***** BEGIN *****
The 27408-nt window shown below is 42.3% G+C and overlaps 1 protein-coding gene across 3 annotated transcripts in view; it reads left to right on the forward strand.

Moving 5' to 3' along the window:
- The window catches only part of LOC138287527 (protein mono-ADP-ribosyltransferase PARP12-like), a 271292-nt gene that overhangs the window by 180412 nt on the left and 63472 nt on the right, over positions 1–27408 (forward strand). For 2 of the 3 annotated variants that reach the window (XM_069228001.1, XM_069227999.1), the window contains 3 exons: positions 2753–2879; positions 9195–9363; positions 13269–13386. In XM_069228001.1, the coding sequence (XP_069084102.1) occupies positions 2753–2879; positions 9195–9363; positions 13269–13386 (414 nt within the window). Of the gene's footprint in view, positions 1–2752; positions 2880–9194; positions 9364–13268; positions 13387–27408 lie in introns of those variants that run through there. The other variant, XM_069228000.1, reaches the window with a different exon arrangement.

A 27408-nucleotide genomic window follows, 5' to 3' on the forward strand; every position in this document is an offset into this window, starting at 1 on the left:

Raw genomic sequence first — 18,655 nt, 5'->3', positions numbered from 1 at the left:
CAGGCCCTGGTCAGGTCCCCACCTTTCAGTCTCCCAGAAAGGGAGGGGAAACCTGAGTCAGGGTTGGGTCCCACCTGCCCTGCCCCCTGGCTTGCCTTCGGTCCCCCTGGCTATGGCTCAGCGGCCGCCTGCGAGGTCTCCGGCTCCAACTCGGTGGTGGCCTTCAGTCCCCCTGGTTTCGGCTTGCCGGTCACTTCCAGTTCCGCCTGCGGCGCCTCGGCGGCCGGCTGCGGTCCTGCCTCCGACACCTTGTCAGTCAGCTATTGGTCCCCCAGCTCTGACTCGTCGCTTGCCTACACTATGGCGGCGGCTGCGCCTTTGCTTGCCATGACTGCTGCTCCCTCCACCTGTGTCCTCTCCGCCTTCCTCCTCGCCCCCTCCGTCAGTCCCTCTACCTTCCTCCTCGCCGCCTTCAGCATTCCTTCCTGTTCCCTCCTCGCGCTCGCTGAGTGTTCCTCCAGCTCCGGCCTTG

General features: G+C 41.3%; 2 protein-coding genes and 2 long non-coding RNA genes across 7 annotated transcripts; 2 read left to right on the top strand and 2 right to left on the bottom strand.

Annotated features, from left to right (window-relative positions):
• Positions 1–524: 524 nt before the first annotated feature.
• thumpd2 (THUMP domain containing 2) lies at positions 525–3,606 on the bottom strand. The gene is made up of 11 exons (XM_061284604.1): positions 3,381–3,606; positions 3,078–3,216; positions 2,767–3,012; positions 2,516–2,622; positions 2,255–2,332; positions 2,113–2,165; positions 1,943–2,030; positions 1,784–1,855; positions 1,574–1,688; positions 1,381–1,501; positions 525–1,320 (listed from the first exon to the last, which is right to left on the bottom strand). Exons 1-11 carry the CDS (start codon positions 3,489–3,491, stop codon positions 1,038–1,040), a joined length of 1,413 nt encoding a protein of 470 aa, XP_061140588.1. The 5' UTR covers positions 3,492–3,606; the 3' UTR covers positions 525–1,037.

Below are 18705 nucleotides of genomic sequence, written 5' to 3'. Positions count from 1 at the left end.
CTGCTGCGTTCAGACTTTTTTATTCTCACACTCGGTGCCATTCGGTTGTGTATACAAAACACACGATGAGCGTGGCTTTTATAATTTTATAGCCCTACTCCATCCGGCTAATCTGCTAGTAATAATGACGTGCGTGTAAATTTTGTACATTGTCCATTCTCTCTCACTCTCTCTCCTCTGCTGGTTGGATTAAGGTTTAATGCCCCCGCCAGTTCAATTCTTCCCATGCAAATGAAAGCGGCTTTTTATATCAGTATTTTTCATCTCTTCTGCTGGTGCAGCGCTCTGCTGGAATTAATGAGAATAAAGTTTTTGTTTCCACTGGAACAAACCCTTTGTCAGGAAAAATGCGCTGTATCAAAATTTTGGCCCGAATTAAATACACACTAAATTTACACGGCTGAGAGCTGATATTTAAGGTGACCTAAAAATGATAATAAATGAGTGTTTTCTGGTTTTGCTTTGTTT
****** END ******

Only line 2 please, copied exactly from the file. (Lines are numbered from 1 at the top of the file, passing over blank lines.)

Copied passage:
Moving 5' to 3' along the window: